Syrian troops assaulting a northwest town with machine gun fire and shelling have killed at least 100 people in one of the deadliest episodes of the 9-month-old uprising against Syrian President Bashar Assad’s regime, activists said yesterday.
Tuesday’s attack on the town of Kfar Owaid in Idlib Province showed the Syrian government was pressing ahead with its crackdown despite its agreement this week to an Arab League plan for bringing a halt to the bloodshed.
“It was an organized massacre. The troops surrounded people then killed them,” said head of the British-based Syrian Observatory for Human Rights, Rami Abdul-Rahman.
He said troops on the outskirts of the town surrounded and fired on crowds of civilians and activists trying to flee out of fear they would be detained. The group, which uses a network of local activists to collect information on the crackdown, said 111 were killed in Kfar Owaid on Tuesday.
The Local Coordination Committees, another activist group, also said more than 100 people were killed. The accounts could not be independently confirmed because Syria has banned entry to most foreign journalists and places heavy restrictions on the work of local reporters.
As the bloodshed intensified, the Arab League was planning to send an advance team to Syria today to prepare for an observer mission meant to ensure the regime’s compliance with the peace plan.
The deal requires Syria to halt its crackdown, open talks with the opposition, withdraw military forces from city streets and allow in human rights workers and journalists.
The 22-member Arab League has also suspended Syria’s membership and leveled economic and diplomatic sanctions.
Assad’s regime agreed to allow the monitoring mission after Arab leaders warned they would turn to the UN Security Council to try to end the crackdown, which the UN says has killed at least 5,000 people since March.
The opposition is deeply skeptical that the agreement is anything other than a stalling tactic as international pressure on Assad grows.
The Syrian conflict, which began with peaceful protests in March, has become increasingly militarized in recent weeks, with clashes nearly every day between troops and army defectors who have joined the movement against Assad. Idlib Province has witnessed some of the most intense clashes.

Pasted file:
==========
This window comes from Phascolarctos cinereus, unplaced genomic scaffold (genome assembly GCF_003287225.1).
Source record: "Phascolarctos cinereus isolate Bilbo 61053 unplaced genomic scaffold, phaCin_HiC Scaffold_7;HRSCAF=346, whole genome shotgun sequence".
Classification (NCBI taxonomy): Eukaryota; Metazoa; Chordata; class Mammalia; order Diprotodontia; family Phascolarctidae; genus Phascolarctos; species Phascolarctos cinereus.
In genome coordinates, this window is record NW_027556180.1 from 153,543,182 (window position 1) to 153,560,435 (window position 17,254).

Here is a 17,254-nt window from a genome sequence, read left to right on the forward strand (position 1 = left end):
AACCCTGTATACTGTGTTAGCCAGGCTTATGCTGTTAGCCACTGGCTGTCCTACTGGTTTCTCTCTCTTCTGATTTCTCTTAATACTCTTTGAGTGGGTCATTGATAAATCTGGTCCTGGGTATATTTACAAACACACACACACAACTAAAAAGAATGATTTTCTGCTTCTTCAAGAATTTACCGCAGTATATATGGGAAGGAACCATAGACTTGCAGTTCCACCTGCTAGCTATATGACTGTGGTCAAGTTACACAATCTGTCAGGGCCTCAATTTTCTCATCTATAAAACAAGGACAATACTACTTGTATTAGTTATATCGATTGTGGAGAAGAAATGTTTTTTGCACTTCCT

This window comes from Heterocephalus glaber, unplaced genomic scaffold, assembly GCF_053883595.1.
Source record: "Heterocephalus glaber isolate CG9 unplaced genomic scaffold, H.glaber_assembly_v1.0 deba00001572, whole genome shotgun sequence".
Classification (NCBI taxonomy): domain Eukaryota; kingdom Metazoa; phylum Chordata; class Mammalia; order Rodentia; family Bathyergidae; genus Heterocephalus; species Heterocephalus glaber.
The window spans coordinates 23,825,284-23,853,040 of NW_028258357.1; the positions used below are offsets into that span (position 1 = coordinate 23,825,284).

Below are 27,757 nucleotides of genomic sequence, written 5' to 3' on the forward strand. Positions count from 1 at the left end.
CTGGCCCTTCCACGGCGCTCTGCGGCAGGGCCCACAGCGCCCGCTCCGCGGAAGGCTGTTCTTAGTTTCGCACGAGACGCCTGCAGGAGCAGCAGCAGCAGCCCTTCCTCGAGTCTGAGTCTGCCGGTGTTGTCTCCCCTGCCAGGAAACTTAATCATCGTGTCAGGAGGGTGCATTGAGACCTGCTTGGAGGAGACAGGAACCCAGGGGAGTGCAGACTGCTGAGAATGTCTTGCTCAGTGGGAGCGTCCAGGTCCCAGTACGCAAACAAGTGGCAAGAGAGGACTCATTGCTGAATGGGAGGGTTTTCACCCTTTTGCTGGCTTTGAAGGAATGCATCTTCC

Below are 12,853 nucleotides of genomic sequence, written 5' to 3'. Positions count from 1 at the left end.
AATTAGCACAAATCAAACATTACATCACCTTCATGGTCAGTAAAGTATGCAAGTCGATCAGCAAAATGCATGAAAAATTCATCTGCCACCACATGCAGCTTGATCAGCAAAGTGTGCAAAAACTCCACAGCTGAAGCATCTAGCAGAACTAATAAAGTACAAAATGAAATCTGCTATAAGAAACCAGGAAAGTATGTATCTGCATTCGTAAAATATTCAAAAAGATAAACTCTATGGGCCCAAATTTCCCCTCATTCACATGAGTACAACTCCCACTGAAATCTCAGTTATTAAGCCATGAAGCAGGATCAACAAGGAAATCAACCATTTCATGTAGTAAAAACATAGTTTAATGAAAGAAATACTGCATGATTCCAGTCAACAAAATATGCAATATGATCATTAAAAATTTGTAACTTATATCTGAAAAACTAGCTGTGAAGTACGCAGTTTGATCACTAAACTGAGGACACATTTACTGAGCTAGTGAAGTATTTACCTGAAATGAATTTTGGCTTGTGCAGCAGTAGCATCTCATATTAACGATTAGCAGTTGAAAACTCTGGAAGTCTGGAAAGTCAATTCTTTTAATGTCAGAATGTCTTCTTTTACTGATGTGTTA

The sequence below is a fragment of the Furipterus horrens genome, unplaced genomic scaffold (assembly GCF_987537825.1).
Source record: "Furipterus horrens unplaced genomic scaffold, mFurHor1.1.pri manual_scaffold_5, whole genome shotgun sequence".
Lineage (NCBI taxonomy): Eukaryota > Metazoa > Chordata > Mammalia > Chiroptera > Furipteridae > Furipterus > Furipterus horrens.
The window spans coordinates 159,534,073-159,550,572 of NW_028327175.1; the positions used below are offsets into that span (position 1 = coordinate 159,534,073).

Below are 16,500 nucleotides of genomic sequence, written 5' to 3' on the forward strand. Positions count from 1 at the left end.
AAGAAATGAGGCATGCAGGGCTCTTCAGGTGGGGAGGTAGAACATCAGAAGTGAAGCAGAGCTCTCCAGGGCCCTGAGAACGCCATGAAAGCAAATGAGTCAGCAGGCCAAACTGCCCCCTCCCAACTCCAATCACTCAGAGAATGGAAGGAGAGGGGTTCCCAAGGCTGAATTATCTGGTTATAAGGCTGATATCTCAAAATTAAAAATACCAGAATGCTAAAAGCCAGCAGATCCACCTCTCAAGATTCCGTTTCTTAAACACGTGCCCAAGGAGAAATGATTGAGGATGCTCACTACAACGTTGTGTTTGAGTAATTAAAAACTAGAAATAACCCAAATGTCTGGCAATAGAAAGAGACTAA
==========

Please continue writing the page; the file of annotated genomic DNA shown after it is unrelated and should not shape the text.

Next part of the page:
On Monday, security forces killed up to 70 army defectors as they were deserting their military posts in Idlib near the Turkish border, activists said.
In Cairo, an Arab League official said an advance team would arrive in Syria tomorrow to prepare for an observer mission. The advance team will be led by the Arab League’s assistant secretary-general, Sameer Seif el-Yazal.
He said 500 observers would eventually deploy around the country in small groups of at least 10.
Syrian state TV said on Tuesday that the country’s air force, air defense units and naval forces conducted military maneuvers with warplanes, helicopters, surface-to-air and ground-to-sea missiles. The TV report, which did not say when the maneuvers were conducted, showed warplanes and helicopters firing missiles at targets in a desert area. It also showed surface-to-air missiles hitting targets in the air.
“The maneuvers aim to test the capabilities of the air force and air defense to repulse any aggression the enemies of our nations might think about,” the TV report said, which also showed special forces being dropped from helicopters.
The TV report said the drill “was similar to a real battle” and showed missiles being fired from ground to the sea.
The maneuvers come nearly two weeks after Syrian forces conducted a similar drill during which surface-to-surface missiles were fired. They appear to be meant as a deterrent against any type of international action along the lines of the NATO air campaign that helped oust former Libyan leader Muammar Qaddafi.
Also Tuesday, Assad issued a new law under which anyone found guilty of distributing weapons with the aim of committing “terrorist acts” would be sentenced to death, state-run news agency SANA said.
The Syrian government claims armed gangs and terrorists are behind the uprising, not protesters seeking more freedoms under one of the most authoritarian regimes in the Middle East.
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